It's about time to finally clean up the whole act at the FDA. No more different standards for brand-name drug companies like Eli Lilly and Company, Novo Nordisk or Sanofi-Aventis while requiring a different, more-stringent standard for generics makers! Batch testing should be mandated as a requirement for all manufacturers, and let the proposed legislation enable the FDA decide when additional clinical trials are required to secure the Agency's approval.


BetterCell said...

"Different, Higher Standards for Generics?"
The fact is Scott, that the Regulations and Stardards are much Higher for Brand Name Pharmaceuticles than they are for Generics.

Scott S said...

I wish that were true, Barry, but its not. Brand-name manufacturers have lobbied extensively to be exempt from any sort of quality-controls, and the 1998 "Removal of Regulations Regarding Certification of Drugs Composed Wholly or Partly of Insulin" is just the latest example of that. Furthermore, outsourcing to an FDA-approved manufacturer, whether it is Abbott (now known as Hospira One 2 One Contract Manufacturing Services), or India's Biocon Ltd. (which was inspected by the FDA and approved as a manufacturer of rDNA insulin in January 2004) suggests that brand-name manufacturers are more interested in serving the needs of shareholders than patients. The evidence speaks for itself.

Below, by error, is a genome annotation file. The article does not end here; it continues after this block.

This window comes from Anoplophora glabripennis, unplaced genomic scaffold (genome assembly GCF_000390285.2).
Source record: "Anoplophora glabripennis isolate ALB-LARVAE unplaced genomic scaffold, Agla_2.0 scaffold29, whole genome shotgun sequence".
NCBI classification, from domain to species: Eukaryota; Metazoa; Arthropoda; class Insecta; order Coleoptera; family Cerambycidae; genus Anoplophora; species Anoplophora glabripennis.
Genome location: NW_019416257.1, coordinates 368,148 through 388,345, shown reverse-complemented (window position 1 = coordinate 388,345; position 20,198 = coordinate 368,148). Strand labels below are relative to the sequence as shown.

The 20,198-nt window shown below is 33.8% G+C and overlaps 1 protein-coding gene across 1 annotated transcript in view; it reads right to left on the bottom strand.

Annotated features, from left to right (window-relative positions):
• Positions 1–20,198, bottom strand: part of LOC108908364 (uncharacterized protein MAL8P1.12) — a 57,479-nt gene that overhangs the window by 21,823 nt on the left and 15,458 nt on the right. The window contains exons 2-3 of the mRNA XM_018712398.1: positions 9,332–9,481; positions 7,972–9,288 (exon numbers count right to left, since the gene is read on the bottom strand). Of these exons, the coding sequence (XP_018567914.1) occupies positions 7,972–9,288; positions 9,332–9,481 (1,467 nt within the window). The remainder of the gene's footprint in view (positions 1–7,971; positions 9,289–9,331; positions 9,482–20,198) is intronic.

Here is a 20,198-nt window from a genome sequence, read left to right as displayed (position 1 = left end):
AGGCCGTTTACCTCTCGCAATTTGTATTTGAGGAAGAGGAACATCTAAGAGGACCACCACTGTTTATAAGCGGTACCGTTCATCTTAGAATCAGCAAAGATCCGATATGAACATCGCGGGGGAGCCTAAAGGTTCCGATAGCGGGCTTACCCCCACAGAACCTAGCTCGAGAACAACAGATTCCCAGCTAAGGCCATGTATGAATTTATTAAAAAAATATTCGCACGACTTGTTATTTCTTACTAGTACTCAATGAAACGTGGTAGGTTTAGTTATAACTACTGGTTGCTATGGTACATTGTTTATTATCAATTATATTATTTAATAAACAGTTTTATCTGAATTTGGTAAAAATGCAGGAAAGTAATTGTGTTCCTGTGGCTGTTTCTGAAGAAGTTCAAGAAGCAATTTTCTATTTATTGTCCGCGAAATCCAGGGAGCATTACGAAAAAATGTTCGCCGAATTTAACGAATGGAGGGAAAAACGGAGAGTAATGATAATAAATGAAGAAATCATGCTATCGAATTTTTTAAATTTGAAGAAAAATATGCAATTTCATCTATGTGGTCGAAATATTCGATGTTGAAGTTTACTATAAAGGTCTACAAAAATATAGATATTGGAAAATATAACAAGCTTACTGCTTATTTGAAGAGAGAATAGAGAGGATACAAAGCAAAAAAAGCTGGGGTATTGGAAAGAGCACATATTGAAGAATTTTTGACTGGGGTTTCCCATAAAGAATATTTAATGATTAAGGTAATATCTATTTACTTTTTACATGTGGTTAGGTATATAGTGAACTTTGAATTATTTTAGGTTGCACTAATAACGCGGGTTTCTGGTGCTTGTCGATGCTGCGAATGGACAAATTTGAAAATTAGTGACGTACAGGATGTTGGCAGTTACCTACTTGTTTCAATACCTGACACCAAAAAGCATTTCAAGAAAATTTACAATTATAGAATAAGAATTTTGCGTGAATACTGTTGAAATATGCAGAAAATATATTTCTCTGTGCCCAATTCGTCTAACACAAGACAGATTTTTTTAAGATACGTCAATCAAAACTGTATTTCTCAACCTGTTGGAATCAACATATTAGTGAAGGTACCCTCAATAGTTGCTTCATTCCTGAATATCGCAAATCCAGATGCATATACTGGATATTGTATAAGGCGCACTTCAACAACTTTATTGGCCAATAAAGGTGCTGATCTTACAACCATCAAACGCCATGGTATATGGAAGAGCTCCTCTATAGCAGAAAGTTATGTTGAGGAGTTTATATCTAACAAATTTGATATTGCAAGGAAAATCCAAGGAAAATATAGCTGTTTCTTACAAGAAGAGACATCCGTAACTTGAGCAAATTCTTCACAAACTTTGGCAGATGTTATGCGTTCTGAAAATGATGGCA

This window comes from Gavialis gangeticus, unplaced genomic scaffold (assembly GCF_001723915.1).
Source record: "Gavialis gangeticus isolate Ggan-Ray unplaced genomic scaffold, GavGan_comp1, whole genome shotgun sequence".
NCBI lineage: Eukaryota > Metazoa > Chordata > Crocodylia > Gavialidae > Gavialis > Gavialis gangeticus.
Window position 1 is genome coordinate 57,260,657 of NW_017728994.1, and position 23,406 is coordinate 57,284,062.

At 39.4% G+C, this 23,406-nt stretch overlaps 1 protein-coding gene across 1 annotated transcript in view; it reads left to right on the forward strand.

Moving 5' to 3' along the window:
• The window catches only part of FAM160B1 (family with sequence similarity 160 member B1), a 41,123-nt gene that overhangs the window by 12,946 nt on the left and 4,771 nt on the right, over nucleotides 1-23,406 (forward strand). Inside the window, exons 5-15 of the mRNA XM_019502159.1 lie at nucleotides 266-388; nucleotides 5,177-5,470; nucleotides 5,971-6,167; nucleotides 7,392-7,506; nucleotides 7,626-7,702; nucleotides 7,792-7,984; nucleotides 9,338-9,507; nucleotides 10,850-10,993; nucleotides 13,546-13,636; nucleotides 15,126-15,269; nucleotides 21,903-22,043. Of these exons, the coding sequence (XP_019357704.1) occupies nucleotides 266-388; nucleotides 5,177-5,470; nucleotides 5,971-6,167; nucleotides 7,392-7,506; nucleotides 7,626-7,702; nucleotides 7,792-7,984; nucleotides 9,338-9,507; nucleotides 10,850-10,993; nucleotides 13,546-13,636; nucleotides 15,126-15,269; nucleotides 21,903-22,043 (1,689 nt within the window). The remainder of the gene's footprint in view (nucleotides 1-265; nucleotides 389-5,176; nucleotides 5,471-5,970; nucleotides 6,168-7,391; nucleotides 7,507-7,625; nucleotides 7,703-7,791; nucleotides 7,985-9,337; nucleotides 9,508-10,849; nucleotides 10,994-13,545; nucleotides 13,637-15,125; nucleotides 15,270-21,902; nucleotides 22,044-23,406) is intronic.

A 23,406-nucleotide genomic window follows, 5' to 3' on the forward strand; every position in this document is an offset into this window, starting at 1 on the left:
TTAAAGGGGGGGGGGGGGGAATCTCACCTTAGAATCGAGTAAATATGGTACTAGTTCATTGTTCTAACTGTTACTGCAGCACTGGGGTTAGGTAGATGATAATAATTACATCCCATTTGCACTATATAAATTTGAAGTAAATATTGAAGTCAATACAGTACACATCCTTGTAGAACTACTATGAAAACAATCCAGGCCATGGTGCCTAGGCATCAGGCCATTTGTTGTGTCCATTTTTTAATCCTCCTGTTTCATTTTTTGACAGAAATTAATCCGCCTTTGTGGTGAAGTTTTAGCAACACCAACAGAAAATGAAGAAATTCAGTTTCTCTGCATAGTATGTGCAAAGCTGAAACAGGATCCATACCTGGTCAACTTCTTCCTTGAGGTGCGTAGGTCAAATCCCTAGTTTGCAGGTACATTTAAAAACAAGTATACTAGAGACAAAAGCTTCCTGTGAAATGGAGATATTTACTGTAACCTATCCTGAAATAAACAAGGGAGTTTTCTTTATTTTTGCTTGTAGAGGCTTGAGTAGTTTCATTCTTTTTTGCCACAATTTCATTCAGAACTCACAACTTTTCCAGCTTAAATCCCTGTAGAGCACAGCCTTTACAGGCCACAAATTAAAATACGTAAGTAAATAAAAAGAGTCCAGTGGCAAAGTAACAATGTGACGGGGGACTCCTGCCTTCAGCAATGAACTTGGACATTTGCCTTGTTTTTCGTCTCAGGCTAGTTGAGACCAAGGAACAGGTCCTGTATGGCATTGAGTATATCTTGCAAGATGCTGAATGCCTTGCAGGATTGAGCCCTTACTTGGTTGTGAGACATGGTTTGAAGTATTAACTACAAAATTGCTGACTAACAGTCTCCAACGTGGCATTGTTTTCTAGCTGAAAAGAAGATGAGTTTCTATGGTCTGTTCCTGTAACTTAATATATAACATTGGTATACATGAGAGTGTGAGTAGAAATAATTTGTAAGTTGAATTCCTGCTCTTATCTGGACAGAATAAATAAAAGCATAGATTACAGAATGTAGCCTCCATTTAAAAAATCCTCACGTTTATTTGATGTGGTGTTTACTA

BetterCell said...

This, I am sure has been said many many times. It seems that Greed is the underlying motive in too many business practices where safety issues get further pushed to the side.
CEO's of both Brand Name Pharmaceuticles and Generics will then seek out the cheapest supplier and manufacturer for their drugs despite "shady" reputations.
All in the name of doing good for themselves and stockholders.
The ideal of course would be Safety first and profits second.......where is this to be found in anything?

Scott S said...

See my post from February 13, 2008 for my response.